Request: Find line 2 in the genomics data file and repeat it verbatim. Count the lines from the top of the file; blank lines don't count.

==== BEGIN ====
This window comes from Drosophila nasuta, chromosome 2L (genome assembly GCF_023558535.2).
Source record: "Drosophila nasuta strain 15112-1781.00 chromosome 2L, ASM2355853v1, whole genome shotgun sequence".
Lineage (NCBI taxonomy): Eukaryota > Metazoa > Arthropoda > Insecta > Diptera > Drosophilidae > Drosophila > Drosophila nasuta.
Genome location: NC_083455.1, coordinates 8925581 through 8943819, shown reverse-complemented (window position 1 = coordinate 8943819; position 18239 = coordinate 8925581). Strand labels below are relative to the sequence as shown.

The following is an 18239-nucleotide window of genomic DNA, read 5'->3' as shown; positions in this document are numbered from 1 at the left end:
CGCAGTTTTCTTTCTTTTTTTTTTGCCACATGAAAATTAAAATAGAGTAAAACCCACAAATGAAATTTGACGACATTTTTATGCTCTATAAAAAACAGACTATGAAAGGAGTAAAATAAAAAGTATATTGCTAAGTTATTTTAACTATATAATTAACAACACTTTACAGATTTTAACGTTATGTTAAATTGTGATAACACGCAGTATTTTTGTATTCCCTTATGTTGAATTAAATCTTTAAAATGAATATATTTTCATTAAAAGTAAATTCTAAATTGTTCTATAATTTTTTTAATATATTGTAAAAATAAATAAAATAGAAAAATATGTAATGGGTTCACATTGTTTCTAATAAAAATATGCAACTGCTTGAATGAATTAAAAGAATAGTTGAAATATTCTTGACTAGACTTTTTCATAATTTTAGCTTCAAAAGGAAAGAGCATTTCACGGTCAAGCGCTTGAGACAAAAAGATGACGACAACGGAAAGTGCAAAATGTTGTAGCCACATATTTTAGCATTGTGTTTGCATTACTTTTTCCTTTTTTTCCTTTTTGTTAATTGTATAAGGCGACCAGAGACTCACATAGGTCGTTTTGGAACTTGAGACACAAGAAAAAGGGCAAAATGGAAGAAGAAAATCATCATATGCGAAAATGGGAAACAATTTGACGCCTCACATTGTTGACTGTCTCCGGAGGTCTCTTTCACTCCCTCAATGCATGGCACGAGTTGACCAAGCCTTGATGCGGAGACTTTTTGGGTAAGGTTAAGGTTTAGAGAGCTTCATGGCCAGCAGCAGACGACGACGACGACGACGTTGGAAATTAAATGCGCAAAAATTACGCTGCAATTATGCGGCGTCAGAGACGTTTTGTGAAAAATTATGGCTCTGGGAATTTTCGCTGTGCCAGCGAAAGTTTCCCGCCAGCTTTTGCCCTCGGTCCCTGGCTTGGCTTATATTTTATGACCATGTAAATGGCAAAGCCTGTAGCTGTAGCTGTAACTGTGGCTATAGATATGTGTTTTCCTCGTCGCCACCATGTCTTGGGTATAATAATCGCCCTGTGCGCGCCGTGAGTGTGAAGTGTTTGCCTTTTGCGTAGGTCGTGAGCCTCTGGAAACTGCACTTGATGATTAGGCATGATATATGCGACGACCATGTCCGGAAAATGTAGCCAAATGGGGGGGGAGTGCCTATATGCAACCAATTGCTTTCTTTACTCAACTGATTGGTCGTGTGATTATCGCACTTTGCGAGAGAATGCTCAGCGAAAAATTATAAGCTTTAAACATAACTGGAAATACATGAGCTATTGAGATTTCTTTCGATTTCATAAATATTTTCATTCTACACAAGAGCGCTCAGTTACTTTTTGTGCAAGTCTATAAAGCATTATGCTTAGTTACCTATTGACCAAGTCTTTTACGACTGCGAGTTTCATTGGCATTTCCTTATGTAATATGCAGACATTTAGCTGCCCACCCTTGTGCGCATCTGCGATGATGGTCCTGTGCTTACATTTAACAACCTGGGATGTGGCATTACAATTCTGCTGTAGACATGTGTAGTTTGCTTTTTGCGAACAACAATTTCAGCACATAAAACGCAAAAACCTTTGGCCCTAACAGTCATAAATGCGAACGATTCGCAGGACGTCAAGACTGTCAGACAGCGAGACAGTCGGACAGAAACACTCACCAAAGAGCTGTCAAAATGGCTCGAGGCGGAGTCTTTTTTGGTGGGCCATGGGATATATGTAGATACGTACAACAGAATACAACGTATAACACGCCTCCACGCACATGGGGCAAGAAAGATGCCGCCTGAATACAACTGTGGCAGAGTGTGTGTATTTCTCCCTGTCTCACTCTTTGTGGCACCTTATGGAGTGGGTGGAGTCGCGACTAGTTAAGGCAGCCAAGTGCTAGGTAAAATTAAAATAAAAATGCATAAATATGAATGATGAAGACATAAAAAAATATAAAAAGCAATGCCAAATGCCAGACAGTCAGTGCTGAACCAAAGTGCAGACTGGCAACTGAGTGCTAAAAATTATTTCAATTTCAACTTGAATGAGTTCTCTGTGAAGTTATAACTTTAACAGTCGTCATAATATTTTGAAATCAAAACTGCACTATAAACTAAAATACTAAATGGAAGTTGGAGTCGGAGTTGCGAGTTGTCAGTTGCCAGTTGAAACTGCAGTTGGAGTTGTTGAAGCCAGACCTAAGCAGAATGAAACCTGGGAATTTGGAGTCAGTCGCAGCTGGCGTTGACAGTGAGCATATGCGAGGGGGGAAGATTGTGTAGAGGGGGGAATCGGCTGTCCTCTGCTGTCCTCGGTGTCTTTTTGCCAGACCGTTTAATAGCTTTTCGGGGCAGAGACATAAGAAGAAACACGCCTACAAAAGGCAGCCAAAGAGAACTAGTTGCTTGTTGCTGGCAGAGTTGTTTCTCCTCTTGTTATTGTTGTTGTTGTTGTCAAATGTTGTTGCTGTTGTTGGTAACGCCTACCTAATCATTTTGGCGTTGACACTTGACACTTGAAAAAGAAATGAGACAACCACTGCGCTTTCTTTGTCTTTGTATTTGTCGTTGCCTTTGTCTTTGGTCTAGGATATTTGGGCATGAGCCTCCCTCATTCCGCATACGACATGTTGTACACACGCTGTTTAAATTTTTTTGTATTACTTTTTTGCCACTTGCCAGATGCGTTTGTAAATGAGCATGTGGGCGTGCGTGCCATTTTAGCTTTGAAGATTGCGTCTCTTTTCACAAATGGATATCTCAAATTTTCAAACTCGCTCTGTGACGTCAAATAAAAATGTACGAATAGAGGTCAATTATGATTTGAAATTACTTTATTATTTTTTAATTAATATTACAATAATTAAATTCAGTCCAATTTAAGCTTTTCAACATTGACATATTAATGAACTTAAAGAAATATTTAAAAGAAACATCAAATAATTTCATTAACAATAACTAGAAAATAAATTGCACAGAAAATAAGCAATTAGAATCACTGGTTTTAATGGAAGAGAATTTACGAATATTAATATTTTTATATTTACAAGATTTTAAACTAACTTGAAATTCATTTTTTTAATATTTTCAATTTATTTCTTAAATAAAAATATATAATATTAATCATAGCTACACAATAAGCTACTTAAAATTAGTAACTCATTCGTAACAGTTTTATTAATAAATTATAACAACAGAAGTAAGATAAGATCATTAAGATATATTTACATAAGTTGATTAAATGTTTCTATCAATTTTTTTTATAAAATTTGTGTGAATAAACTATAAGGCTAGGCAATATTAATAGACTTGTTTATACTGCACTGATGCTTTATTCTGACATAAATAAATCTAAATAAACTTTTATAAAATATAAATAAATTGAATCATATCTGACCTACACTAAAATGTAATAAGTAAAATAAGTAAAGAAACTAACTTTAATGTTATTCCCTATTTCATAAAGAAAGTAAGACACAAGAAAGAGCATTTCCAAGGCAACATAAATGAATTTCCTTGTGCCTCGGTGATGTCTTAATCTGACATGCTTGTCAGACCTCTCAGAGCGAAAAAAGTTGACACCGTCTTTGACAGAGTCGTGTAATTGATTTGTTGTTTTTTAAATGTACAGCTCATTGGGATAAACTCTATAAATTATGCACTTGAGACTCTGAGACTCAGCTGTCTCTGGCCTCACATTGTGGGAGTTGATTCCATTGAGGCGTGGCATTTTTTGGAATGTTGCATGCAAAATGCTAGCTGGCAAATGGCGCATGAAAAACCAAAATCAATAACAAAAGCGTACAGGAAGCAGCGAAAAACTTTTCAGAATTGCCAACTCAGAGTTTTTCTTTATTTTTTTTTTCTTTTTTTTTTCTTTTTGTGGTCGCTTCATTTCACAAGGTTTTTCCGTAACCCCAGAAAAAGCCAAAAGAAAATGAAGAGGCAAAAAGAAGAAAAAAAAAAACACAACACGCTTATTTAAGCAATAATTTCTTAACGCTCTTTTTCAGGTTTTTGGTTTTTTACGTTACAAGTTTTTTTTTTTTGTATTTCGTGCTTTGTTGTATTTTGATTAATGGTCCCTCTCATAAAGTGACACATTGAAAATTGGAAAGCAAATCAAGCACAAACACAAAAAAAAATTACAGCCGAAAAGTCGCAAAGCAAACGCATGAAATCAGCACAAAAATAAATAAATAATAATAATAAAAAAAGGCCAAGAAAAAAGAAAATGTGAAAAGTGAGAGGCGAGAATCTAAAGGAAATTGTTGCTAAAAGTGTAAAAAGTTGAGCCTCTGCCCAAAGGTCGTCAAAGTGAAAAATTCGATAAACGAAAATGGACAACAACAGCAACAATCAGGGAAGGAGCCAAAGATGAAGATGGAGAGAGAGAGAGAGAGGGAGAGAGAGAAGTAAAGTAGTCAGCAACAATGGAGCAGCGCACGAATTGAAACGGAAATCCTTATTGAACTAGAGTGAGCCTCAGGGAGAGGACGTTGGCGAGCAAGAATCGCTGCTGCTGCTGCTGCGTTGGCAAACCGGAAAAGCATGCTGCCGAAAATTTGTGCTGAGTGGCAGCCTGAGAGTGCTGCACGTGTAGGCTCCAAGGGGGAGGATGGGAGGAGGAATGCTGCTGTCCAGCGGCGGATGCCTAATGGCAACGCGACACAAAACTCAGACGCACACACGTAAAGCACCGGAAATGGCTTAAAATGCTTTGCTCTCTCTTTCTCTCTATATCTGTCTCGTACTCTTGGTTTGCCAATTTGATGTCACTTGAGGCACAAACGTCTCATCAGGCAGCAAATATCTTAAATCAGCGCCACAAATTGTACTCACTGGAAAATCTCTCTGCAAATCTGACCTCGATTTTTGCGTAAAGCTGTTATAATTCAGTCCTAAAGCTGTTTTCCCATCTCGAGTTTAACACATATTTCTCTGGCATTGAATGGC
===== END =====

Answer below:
Source record: "Drosophila nasuta strain 15112-1781.00 chromosome 2L, ASM2355853v1, whole genome shotgun sequence".